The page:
Dr Ehsan Latif, the Director (Tobacco Control), International Union against Tuberculosis and Lung Disease, said: “Increasing taxes on tobacco products is the most effective policy measure which a government can take to reduce tobacco-related mortality across a population. It is also seen as an attractive measure for governments, as it increases their revenues. The question we need to ask now is how are these new resources being used? Some countries like the Philippines, Thailand and Vietnam are using this extra income to fund tobacco control projects and invest in other preventative health measures”.

Latif urged other low and middle-income countries to similarly create resources for tobacco control, while creating a tobacco control fund. Going from the general to the specifics, how is Nigeria faring in the global campaign against tobacco use? Analysts recall that the Federal Government signed and ratified the WHO Framework Convention on Tobacco Control (WHO-FCTC) in 2004 and 2005 respectively.

The WHO-FCTC comprises some provisions aimed at reducing trade in tobacco products, which include comprehensive ban of tobacco advertisement, sponsorship and promotion, warning messages on tobacco packs, comprehensive ban of smoking in public places and increased taxes, among others.

Besides, the Senate and the House of Representatives passed the National Tobacco Control Bill (NTCB) in 2011 but the bill failed to receive the presidential assent. This bill is particularly aimed at domesticating the WHO-FCTC, as Nigeria is a party to the international convention. As a result, civil society groups have been agitating for the speedy passage of the NTCB, which has yet to reach the third reading stage in the current National Assembly.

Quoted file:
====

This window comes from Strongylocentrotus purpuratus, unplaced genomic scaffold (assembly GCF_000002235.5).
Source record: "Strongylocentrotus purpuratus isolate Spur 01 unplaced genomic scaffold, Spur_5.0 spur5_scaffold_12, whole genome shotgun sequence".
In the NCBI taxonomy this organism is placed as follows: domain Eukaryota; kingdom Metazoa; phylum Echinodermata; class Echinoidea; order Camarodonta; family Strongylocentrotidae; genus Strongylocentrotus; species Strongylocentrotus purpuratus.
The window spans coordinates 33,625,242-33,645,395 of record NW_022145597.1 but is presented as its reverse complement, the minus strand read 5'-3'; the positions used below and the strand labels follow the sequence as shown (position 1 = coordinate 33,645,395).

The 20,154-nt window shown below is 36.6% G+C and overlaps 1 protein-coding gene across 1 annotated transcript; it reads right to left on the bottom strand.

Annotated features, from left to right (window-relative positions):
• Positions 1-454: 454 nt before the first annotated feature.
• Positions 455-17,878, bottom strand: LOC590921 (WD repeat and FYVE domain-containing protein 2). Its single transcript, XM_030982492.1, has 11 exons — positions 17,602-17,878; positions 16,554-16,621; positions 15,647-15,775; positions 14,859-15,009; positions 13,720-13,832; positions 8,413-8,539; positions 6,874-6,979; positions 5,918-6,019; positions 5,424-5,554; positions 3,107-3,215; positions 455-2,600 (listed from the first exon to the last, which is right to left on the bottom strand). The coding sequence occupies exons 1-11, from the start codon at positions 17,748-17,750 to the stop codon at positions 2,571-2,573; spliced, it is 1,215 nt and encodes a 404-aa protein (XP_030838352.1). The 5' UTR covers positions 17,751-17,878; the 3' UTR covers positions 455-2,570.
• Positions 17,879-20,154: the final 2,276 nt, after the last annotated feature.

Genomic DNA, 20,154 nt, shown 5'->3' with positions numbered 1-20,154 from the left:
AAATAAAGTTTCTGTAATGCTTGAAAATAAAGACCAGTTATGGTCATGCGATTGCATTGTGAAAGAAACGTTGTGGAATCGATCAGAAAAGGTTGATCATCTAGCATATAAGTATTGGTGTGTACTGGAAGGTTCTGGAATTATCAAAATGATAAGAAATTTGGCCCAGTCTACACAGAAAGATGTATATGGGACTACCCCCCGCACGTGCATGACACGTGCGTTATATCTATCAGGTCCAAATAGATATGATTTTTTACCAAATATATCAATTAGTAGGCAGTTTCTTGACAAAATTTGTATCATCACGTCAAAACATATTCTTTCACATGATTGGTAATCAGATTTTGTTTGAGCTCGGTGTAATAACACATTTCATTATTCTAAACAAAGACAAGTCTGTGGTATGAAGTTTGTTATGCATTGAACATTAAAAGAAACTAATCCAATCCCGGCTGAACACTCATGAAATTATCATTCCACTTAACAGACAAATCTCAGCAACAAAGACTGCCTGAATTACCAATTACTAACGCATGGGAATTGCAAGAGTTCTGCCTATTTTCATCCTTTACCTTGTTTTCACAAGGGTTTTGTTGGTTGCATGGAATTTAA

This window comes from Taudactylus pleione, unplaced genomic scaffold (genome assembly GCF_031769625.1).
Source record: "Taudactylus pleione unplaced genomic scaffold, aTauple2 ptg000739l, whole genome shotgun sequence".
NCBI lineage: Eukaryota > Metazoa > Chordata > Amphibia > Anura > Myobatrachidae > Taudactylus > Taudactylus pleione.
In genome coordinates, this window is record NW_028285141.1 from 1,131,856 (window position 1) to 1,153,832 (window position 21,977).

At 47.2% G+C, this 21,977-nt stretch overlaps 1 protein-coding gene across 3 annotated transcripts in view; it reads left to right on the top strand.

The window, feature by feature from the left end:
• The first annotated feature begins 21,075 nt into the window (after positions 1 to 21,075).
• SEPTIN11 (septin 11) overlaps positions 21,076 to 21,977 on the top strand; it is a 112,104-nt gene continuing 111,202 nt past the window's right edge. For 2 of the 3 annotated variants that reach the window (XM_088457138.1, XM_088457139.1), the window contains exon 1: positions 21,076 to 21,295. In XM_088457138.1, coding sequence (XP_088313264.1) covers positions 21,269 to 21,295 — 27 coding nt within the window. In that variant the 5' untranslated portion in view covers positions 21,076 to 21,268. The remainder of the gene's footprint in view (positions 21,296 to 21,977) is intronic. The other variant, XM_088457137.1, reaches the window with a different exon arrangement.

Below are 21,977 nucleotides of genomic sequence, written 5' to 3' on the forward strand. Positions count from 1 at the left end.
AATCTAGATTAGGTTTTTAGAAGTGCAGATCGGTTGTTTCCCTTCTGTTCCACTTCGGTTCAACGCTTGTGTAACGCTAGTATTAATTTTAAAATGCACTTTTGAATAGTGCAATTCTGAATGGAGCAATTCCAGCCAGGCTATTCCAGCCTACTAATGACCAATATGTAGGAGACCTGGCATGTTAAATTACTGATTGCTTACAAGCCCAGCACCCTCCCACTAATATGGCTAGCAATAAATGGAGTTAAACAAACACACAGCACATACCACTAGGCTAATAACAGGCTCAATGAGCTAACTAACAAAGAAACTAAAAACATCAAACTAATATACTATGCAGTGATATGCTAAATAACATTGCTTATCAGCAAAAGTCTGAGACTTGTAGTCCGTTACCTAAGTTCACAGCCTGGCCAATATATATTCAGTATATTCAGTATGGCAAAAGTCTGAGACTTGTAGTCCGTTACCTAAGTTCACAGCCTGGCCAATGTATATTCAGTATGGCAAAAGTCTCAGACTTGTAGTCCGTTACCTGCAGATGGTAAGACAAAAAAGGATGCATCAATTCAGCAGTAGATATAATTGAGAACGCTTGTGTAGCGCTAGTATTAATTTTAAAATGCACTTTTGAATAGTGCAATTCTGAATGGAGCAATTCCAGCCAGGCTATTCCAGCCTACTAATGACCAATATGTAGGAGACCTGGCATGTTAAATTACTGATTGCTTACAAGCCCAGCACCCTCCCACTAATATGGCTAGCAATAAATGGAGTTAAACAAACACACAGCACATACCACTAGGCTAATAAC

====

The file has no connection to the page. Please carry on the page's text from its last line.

Mr Olanrewaju Oginni, the National Coordinator of the Nigerian Tobacco Control Alliance (NTCA), underscored the need for the speedy passage of the bill, saying that it would promote the citizens’ wellbeing. “We are worried about the slow pace of work on this bill, which was originally passed by the 6th National Assembly. We had expected a swift passage by the current National Assembly but here we are again. This is a public health bill that will save the lives of many citizens from tobacco addiction and associated ill health and deaths; it is a matter of national priority.”

“It is the responsibility of the National Assembly to make laws that would promote healthy lifestyles of the citizens; such laws must, however, be made on time and with the necessary implementation mechanisms,” he added. Sharing similar sentiments, Mrs Hilda Ochefu, the West Africa Sub-Regional Coordinator, Campaign for Tobacco-Free Kids, also urged the legislators to be unwavering in their efforts to ensure the early passage of the bill. She noted that by the delayed action on the bill, Nigeria had tacitly breached an international convention which it signed and ratified, adding that the situation was bad for the nation’s health care delivery index.